In general the Fibery team appears to think deeply about the overall problems they’re trying to solve, rather than focusing on how specific other tools and workflows work and then just trying to replicate that. In contrast I think ClickUp does more of the latter: see a feature in another app (Docs or Whiteboards, for example), and then just try to implement it in ClickUp, but seemingly without much deeper thought or cross-department communication about how to do that in a way that gives the best, smoothest, most integrated and functional experience. As a result the level of quality of the ClickUp app varies quite a lot, and some things are just poorly implemented. It’s a nice idea to try to replace lots of tools and have all work in one place, but just trying to implement every other tools’ function without a good plan and vision does not work that well.


Clearly I ended up liking Fibery more than ClickUp. But I started out this comparison in that position, and that makes me biased.

That said, I honestly didn’t expect to end up with such a feeling of confirmation in my preference. And it was the core issues I encountered with ClickUp that most cemented this, particularly in Search, Performance, and Navigation. While I was impressed with the sheer breadth of features it offers, I ultimately came away simply feeling like I would not be confident to do my work in it given those seemingly core problems (which affect almost every aspect of working with the system). The ability to feel stable and confident in your work management tool seems to me to be the most important thing, more so even than the existence of any particularly desired feature or how sophisticated it might be.

Maybe I got unlucky and ClickUp was having particular issues the week I tested it, though subsequent re-tests in later weeks of particular things like Search yielded similarly poor results. And judging by the long-term feature requests and extensive discussion of issues like performance in their Canny feature vote board, this may indeed simply be a consequence of their rapid development and release schedule, and their attempt to incorporate almost every type of work management function into one UI as fast as possible. I like the idea of what they’re trying to do, and in the past have really admired their regular release schedule, but it seems it may be coming at too great a cost, at least from my perspective and experience.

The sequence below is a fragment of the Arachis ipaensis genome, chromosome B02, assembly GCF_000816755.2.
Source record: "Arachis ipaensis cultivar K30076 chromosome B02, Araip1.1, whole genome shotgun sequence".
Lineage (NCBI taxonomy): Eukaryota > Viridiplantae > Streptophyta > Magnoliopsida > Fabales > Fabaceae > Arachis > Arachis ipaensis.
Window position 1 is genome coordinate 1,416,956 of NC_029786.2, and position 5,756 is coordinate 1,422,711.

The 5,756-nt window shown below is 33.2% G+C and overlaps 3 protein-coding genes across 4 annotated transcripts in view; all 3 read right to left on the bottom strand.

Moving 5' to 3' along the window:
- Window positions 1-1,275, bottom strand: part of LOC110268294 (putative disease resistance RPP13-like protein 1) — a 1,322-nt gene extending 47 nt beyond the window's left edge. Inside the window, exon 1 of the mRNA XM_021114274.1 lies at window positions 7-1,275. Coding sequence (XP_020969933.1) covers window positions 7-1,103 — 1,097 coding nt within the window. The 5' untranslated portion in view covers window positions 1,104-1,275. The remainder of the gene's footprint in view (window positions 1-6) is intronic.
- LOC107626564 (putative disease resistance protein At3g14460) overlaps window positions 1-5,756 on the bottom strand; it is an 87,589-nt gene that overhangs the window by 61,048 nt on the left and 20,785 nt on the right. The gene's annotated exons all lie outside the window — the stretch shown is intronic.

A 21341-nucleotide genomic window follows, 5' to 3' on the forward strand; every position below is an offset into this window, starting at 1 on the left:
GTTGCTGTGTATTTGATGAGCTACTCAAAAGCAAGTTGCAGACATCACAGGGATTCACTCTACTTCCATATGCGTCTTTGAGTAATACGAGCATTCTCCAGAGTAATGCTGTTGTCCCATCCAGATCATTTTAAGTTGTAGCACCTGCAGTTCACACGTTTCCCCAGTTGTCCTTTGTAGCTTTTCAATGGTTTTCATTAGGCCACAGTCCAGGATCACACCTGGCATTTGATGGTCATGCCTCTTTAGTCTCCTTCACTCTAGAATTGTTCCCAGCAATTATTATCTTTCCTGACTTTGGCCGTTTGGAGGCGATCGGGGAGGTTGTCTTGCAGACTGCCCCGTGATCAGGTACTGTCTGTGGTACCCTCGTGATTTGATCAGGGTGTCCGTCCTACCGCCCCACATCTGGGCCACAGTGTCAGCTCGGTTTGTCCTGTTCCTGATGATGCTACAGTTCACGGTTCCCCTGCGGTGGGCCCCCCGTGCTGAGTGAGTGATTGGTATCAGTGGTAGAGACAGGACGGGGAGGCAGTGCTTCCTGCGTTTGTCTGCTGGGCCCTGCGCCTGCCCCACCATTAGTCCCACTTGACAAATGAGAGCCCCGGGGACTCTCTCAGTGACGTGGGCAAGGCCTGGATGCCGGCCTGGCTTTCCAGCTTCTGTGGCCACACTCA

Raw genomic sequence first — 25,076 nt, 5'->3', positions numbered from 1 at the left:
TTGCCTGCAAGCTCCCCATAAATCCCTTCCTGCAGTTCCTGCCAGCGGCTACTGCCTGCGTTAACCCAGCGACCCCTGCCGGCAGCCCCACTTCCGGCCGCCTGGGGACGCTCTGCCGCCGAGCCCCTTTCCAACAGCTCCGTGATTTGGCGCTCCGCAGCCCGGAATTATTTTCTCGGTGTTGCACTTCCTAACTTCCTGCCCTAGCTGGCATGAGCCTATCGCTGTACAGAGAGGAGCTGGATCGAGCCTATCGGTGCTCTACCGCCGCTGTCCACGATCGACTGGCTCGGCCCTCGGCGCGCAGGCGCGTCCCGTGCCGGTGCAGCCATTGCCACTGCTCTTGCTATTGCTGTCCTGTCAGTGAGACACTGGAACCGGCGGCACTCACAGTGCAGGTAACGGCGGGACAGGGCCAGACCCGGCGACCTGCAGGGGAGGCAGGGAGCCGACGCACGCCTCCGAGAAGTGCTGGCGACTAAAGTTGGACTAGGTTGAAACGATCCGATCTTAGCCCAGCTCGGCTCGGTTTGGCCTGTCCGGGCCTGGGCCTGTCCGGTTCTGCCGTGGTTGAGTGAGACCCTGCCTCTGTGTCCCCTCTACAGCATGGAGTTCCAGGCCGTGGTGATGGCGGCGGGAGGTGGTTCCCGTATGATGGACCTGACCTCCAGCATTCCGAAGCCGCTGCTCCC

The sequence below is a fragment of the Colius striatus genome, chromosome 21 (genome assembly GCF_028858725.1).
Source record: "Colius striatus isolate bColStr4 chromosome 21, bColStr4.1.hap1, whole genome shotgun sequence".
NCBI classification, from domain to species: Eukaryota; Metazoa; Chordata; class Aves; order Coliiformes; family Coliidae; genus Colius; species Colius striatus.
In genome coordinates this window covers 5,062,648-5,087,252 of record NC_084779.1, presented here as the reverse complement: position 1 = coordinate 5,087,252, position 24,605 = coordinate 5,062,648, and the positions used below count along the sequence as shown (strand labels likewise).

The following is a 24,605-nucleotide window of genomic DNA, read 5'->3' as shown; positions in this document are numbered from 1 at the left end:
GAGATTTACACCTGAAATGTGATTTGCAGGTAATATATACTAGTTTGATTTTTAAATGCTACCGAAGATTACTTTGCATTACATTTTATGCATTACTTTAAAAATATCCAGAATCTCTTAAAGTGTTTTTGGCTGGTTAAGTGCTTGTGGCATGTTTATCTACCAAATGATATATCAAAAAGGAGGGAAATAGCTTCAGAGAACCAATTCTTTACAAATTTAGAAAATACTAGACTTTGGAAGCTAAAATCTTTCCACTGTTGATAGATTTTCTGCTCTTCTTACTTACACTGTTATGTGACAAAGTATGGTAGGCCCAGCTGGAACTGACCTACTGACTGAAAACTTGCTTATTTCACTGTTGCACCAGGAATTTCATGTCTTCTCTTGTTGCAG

Fibery is an interesting tool. It doesn’t actually win here on features that are core to an Agile management workflow. In fact other tools like Jira may be better if that’s really what you need and your requirements are focused solely on that. But in my experience almost every team ends up needing more beyond feedback and dev management, and that’s where Fibery’s benefits start to show. The ability to deeply integrate all your work functions and data into one platform, in a way that is reasonably customizable to the needs of each area, while not running into the problems of having too much single-purpose functionality (which may be unneeded or poorly implemented), makes Fibery a good balance for more broad work needs. But there’s no doubt that it is harder and more time-consuming to get started with initially!

So the decision remains a bit non-trivial. But personally I’d rather put in time up-front to configure a system that works well for me and my team, and have minor maintenance over time, but an otherwise smooth-running and performant system (i.e. Fibery), rather than get started quickly and easily, but run into flakiness, performance issues, limitations, etc. (ClickUp).

What do you think? Have you used or tested both tools? Or is there a different one you’d recommend even more?